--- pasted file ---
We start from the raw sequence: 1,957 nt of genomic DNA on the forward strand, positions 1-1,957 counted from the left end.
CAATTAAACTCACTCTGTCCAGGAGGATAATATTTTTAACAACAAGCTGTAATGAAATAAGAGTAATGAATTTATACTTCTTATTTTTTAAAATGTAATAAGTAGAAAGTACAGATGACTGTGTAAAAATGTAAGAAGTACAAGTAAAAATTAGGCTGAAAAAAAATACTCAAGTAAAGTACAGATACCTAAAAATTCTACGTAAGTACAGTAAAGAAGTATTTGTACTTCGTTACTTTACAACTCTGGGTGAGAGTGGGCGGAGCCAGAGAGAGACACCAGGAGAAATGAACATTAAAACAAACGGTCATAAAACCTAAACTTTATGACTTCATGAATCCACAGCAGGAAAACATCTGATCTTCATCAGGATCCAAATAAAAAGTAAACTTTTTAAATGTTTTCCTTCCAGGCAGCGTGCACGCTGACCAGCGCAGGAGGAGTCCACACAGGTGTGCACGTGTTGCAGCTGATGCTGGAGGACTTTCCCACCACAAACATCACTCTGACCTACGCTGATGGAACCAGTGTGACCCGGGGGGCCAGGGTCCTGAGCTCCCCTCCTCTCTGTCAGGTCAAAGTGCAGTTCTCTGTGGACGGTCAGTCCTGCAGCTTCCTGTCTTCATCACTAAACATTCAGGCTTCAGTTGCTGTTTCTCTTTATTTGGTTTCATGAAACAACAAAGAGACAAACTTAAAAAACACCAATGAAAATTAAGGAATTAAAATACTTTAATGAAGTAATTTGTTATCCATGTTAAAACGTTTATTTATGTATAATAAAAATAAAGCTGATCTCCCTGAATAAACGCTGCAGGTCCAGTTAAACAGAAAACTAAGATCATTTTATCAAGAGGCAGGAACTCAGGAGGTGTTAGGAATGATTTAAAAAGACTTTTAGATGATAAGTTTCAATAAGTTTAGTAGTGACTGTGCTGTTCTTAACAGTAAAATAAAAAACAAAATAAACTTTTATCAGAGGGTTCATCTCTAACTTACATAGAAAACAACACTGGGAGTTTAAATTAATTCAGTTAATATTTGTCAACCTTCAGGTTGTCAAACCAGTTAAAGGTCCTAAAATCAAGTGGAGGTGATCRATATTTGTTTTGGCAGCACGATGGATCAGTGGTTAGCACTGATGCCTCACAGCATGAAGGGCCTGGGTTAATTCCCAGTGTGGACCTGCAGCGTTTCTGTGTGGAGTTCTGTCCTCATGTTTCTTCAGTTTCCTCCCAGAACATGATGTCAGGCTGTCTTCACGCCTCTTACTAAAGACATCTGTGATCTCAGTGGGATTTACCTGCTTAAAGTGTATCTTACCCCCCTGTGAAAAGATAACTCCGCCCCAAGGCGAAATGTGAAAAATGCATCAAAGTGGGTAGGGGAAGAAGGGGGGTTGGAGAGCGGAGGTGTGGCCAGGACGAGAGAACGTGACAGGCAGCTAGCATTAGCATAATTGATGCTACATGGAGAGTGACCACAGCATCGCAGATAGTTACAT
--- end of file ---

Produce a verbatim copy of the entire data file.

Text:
We start from the raw sequence: 1,957 nt of genomic DNA on the forward strand, positions 1-1,957 counted from the left end.
CAATTAAACTCACTCTGTCCAGGAGGATAATATTTTTAACAACAAGCTGTAATGAAATAAGAGTAATGAATTTATACTTCTTATTTTTTAAAATGTAATAAGTAGAAAGTACAGATGACTGTGTAAAAATGTAAGAAGTACAAGTAAAAATTAGGCTGAAAAAAAATACTCAAGTAAAGTACAGATACCTAAAAATTCTACGTAAGTACAGTAAAGAAGTATTTGTACTTCGTTACTTTACAACTCTGGGTGAGAGTGGGCGGAGCCAGAGAGAGACACCAGGAGAAATGAACATTAAAACAAACGGTCATAAAACCTAAACTTTATGACTTCATGAATCCACAGCAGGAAAACATCTGATCTTCATCAGGATCCAAATAAAAAGTAAACTTTTTAAATGTTTTCCTTCCAGGCAGCGTGCACGCTGACCAGCGCAGGAGGAGTCCACACAGGTGTGCACGTGTTGCAGCTGATGCTGGAGGACTTTCCCACCACAAACATCACTCTGACCTACGCTGATGGAACCAGTGTGACCCGGGGGGCCAGGGTCCTGAGCTCCCCTCCTCTCTGTCAGGTCAAAGTGCAGTTCTCTGTGGACGGTCAGTCCTGCAGCTTCCTGTCTTCATCACTAAACATTCAGGCTTCAGTTGCTGTTTCTCTTTATTTGGTTTCATGAAACAACAAAGAGACAAACTTAAAAAACACCAATGAAAATTAAGGAATTAAAATACTTTAATGAAGTAATTTGTTATCCATGTTAAAACGTTTATTTATGTATAATAAAAATAAAGCTGATCTCCCTGAATAAACGCTGCAGGTCCAGTTAAACAGAAAACTAAGATCATTTTATCAAGAGGCAGGAACTCAGGAGGTGTTAGGAATGATTTAAAAAGACTTTTAGATGATAAGTTTCAATAAGTTTAGTAGTGACTGTGCTGTTCTTAACAGTAAAATAAAAAACAAAATAAACTTTTATCAGAGGGTTCATCTCTAACTTACATAGAAAACAACACTGGGAGTTTAAATTAATTCAGTTAATATTTGTCAACCTTCAGGTTGTCAAACCAGTTAAAGGTCCTAAAATCAAGTGGAGGTGATCRATATTTGTTTTGGCAGCACGATGGATCAGTGGTTAGCACTGATGCCTCACAGCATGAAGGGCCTGGGTTAATTCCCAGTGTGGACCTGCAGCGTTTCTGTGTGGAGTTCTGTCCTCATGTTTCTTCAGTTTCCTCCCAGAACATGATGTCAGGCTGTCTTCACGCCTCTTACTAAAGACATCTGTGATCTCAGTGGGATTTACCTGCTTAAAGTGTATCTTACCCCCCTGTGAAAAGATAACTCCGCCCCAAGGCGAAATGTGAAAAATGCATCAAAGTGGGTAGGGGAAGAAGGGGGGTTGGAGAGCGGAGGTGTGGCCAGGACGAGAGAACGTGACAGGCAGCTAGCATTAGCATAATTGATGCTACATGGAGAGTGACCACAGCATCGCAGATAGTTACAT